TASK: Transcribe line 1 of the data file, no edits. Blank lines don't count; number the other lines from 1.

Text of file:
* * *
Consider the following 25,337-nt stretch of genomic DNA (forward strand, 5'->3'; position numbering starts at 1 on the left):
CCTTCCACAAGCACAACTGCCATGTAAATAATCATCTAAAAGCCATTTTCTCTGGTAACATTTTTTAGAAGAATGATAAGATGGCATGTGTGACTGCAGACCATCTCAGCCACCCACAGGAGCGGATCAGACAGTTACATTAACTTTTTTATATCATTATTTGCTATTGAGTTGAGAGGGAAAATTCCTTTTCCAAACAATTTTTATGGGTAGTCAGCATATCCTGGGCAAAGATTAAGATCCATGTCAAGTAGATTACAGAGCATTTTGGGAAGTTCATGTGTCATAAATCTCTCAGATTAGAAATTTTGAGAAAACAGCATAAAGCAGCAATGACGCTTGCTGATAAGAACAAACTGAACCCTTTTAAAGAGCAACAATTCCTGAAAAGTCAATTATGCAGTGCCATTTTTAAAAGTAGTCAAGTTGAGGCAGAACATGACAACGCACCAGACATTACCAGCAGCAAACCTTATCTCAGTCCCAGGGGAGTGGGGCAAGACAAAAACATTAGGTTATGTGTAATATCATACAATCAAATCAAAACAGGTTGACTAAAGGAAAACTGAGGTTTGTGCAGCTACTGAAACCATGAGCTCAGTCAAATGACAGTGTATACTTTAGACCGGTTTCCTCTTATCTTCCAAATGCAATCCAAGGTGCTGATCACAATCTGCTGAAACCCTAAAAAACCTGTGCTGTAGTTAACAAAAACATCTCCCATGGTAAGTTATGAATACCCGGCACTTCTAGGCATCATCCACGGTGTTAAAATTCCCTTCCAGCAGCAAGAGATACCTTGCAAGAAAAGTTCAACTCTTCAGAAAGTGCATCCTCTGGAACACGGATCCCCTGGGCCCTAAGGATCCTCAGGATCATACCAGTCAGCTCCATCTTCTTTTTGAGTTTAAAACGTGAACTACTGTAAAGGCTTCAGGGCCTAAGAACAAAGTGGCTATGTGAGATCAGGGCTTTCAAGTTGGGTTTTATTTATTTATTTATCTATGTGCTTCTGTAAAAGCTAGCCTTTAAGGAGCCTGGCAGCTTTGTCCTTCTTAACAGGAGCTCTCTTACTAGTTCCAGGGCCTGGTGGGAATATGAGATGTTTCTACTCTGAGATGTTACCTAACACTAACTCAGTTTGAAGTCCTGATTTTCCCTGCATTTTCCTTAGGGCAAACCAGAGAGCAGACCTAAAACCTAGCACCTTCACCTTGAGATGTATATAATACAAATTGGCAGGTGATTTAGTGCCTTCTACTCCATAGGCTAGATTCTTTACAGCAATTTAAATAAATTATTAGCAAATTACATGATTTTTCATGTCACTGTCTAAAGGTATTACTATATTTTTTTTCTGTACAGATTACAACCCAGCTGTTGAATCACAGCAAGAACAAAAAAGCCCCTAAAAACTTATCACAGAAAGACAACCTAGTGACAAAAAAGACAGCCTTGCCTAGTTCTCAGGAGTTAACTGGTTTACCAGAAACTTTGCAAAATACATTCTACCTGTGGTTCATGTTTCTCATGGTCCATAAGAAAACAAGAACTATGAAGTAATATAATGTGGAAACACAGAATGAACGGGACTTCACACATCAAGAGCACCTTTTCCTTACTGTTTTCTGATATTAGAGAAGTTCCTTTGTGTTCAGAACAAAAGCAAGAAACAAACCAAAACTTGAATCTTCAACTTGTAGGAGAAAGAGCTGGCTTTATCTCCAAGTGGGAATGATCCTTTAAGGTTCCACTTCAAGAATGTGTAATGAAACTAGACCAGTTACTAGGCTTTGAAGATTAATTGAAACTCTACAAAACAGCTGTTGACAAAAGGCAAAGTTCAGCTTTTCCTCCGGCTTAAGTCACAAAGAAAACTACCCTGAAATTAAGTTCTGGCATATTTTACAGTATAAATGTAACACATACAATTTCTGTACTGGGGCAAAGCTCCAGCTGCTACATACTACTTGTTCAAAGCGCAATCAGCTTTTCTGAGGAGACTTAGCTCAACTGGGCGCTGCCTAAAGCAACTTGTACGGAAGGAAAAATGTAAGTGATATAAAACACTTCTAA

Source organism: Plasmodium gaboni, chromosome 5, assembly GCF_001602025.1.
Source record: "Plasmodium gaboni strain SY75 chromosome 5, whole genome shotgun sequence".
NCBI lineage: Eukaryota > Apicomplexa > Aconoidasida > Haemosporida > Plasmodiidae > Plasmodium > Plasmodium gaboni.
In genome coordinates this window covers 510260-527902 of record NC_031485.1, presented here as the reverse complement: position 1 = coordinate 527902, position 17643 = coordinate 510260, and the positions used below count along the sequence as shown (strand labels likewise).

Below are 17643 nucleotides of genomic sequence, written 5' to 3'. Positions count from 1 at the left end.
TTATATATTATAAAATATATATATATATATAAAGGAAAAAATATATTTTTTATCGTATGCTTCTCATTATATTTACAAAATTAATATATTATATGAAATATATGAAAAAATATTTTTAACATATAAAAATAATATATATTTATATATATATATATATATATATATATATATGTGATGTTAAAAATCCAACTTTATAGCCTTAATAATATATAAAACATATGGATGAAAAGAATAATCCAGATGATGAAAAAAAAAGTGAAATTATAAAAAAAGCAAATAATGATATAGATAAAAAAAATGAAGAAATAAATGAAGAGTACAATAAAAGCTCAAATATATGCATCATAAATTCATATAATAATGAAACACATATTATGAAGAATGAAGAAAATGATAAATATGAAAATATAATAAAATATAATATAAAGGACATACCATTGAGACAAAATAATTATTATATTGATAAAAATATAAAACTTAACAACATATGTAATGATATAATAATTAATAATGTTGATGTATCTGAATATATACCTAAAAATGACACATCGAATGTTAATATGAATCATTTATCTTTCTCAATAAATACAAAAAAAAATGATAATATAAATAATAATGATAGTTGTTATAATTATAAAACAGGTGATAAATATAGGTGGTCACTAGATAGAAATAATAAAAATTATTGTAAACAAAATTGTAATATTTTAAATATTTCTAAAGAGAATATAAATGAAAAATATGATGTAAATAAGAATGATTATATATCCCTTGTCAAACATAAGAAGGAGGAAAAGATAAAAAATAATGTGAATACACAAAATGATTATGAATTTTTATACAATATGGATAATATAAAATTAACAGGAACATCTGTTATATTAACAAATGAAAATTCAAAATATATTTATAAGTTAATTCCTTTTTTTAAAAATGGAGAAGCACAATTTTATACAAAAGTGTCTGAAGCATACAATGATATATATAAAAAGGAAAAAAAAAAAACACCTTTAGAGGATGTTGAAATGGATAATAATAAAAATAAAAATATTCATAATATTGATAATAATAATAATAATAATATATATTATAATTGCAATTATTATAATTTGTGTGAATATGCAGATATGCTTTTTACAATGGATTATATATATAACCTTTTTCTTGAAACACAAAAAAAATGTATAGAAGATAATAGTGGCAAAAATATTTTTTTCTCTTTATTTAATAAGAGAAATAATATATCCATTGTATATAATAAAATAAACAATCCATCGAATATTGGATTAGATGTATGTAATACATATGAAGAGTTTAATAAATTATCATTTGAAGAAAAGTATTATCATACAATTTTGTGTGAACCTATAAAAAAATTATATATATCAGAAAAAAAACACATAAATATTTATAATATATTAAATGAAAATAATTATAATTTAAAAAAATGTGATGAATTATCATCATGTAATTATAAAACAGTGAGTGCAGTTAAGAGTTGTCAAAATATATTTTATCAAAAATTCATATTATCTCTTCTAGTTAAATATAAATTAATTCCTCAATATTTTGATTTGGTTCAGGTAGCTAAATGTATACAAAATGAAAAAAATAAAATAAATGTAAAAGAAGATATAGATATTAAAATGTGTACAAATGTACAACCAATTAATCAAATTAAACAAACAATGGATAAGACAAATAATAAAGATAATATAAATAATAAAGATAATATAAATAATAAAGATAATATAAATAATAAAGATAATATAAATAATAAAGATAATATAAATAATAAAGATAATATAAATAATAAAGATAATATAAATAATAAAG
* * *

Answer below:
Consider the following 25,337-nt stretch of genomic DNA (forward strand, 5'->3'; position numbering starts at 1 on the left):